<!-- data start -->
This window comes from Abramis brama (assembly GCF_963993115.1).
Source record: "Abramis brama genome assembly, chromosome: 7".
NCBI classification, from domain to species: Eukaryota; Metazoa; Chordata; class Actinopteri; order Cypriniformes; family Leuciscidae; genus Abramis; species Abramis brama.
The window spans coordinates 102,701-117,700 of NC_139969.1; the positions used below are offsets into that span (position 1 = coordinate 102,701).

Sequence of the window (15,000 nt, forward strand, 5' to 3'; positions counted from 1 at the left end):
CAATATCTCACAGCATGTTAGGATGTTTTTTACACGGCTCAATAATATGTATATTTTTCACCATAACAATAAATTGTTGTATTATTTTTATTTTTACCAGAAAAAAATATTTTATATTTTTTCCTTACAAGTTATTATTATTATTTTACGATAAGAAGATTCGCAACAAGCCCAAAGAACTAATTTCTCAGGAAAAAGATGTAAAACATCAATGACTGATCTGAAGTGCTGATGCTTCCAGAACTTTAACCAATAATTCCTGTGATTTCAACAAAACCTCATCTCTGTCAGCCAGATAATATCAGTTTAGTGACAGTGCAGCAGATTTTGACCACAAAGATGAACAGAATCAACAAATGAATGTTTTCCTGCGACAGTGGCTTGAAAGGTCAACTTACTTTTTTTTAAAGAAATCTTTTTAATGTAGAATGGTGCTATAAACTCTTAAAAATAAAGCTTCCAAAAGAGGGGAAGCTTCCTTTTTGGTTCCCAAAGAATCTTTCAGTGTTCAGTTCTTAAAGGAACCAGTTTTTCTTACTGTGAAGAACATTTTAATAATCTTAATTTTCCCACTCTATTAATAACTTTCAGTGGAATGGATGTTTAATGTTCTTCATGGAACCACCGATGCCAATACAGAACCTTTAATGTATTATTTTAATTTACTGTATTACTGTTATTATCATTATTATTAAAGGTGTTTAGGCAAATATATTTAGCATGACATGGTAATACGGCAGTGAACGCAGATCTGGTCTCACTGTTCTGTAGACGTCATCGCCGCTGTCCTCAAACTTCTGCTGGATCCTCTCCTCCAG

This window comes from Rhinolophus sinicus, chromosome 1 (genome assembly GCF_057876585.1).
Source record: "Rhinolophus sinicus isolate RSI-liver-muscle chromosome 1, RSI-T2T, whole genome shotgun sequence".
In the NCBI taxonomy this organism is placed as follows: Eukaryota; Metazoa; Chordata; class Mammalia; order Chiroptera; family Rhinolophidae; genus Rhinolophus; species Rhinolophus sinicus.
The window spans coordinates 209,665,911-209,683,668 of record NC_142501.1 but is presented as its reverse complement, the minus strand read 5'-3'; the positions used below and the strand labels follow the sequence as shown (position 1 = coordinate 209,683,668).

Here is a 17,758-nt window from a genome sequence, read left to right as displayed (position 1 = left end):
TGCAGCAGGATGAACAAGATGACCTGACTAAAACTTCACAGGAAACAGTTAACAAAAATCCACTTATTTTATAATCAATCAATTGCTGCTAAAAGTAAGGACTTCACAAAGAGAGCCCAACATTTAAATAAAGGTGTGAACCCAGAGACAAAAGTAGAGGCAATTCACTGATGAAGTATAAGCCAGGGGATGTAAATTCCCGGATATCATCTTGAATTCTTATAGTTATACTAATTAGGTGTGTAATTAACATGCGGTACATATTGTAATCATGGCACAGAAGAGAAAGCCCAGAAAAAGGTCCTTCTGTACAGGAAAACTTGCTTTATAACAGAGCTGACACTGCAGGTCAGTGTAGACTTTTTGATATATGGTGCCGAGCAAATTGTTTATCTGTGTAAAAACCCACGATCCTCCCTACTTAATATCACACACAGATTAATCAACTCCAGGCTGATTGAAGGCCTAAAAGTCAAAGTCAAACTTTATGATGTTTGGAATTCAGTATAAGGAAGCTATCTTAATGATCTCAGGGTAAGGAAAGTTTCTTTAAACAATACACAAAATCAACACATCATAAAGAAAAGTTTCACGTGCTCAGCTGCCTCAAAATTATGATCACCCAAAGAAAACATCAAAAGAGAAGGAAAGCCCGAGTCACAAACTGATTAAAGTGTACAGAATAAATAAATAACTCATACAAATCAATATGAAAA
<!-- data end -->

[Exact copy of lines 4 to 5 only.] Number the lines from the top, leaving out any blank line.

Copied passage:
The window spans coordinates 102,701-117,700 of NC_139969.1; the positions used below are offsets into that span (position 1 = coordinate 102,701).

Sequence of the window (15,000 nt, forward strand, 5' to 3'; positions counted from 1 at the left end):